Think twice before heading into the backcountry this weekend.
That’s the message from Avalanche Canada, which has set Vancouver Island’s avalanche danger rating at level four, just below the highest rating there is.
According to one analyst, the current risk of avalanches in the region is about as high as it typically gets and it’s not a matter of when one will occur — but where.
“There’s a bit of uncertainty where we’re going to see rain, and where we’re going to see snow…But it looks like we’re getting really heavy snowfall in the alpine and that’s what’s leading to [the] high danger rating you’re seeing,” said Colin Garritty, a forecaster with Avalanche Canada.
As freezing levels drop Islanders are going to see rain turning to snow at some higher elevations.
“That snow that’s leftover after the storm is basically what’s going to produce avalanches going into the weekend,” said Garritty.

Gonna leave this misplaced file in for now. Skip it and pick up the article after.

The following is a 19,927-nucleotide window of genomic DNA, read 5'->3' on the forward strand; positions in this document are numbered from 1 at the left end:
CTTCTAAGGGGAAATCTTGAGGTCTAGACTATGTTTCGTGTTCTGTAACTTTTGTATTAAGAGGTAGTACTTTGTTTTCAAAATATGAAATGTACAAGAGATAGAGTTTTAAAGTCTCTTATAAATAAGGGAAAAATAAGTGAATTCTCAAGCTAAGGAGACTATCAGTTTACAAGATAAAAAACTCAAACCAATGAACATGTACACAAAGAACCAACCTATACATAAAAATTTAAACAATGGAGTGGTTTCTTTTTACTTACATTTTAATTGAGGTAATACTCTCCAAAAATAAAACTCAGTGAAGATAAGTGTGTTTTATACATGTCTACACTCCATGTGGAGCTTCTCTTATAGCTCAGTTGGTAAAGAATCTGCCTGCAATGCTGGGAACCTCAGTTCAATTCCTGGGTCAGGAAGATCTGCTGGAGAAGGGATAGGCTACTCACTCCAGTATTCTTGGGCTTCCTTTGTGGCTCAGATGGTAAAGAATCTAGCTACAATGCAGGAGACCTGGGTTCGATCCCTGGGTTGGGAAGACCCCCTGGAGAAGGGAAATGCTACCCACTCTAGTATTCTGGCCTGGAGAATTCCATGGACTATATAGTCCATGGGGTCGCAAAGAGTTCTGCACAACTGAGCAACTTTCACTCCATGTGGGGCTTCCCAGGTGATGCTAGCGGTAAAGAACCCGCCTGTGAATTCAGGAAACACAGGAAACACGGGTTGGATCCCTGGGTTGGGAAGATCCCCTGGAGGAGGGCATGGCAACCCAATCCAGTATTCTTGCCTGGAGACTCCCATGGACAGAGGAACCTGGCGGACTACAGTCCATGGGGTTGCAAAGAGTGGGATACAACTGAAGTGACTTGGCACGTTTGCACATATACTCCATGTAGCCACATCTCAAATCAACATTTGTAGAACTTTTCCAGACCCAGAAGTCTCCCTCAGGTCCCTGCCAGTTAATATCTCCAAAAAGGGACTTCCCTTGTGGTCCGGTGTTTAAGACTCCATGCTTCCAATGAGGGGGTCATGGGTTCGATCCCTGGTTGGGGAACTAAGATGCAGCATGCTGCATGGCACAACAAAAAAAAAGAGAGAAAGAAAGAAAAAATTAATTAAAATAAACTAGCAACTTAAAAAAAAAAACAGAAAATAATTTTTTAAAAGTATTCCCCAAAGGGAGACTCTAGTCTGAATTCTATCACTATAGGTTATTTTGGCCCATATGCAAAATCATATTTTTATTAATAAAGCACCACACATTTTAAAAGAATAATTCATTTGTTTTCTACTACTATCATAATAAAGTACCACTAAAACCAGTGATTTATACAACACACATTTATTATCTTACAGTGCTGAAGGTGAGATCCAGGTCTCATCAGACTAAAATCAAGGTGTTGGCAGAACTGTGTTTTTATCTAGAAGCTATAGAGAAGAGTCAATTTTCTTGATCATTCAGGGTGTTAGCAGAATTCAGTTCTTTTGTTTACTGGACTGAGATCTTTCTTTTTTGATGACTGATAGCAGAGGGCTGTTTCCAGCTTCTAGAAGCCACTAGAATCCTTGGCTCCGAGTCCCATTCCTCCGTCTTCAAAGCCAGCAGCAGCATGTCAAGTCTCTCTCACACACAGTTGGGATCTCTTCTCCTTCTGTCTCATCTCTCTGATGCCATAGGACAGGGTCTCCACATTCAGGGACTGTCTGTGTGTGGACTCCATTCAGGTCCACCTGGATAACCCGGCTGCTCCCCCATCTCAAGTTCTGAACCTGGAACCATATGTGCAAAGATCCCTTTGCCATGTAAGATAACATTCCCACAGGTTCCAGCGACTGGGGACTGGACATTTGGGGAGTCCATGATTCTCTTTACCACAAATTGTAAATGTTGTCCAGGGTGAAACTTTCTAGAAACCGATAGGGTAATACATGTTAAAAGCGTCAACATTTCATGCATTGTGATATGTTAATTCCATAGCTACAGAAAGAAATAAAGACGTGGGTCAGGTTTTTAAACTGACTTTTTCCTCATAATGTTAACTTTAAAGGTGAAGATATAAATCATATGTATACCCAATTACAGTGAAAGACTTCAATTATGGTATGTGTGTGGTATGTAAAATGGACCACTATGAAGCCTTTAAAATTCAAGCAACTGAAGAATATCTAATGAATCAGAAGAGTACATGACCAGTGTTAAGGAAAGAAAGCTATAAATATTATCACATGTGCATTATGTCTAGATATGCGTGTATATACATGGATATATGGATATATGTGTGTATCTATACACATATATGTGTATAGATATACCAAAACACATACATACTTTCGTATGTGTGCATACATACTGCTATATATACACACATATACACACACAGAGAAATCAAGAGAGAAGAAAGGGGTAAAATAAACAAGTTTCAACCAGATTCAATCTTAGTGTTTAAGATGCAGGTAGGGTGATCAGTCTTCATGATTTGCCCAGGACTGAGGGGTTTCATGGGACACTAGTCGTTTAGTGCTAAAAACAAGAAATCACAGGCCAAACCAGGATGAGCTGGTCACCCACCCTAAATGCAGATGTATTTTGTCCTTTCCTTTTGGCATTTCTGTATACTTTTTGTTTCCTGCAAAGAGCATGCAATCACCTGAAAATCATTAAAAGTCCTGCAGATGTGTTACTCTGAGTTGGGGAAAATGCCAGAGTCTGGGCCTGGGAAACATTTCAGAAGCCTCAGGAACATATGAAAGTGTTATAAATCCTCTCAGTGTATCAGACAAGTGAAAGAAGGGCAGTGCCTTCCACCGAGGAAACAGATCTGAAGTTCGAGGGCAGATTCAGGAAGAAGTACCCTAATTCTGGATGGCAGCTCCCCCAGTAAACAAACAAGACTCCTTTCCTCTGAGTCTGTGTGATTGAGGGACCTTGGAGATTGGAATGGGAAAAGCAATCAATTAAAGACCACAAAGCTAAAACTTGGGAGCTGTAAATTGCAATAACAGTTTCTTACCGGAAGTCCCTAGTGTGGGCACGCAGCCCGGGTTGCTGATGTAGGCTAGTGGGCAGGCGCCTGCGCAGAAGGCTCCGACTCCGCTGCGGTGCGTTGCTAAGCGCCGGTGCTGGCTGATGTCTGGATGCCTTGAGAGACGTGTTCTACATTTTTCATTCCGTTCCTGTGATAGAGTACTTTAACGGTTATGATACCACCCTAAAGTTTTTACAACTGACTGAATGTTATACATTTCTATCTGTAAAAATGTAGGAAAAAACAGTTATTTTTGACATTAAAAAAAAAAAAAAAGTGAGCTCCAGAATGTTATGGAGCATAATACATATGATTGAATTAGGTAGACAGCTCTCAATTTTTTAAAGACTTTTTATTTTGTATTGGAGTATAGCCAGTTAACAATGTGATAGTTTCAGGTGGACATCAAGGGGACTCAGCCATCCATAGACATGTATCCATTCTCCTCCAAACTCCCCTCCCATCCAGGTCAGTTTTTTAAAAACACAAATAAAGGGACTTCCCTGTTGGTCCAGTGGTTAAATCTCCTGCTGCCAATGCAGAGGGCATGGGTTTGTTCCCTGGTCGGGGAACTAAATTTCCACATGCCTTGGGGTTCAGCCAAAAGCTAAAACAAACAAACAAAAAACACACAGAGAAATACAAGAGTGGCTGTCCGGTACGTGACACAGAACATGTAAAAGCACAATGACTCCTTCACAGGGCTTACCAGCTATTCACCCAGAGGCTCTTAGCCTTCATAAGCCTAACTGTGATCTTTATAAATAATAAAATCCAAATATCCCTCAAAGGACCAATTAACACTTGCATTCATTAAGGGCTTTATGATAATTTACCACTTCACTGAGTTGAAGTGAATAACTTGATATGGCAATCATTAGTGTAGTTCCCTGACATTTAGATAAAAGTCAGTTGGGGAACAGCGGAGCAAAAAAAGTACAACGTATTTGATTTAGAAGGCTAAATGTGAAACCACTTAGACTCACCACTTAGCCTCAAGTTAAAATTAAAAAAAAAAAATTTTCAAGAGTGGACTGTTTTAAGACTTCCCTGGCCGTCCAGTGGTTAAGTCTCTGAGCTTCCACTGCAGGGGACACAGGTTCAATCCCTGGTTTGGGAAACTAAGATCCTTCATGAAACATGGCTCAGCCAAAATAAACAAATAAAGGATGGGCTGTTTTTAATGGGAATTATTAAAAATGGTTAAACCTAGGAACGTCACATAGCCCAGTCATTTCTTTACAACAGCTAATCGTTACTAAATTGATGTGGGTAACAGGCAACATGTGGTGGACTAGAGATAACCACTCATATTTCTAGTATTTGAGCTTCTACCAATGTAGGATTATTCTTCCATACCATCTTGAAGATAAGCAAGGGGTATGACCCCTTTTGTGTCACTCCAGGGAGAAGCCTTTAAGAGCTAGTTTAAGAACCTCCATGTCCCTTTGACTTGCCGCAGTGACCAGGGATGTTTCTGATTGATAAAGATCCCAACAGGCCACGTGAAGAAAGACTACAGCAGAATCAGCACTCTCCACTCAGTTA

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When dry snow accumulates on top of wet snow, the chance of the bottom layer fracturing greatly increases. This is what Garritty refers to as a ‘slab avalanche.’
“A slab avalanche involves cracking snow that propagates a crack out across a slope and involves a lot of moving snow. Much more consequential,” he said.
“If you [don’t] get out while it’s raining on Vancouver Island, you might never get out.”
“If folks are motivated enough to head out there in these kinds of conditions, they [should be] aware that this is about the most active avalanche conditions that the Island sees.”
More information on avalanche safety and current conditions can be found on Avalanche Canada’s website.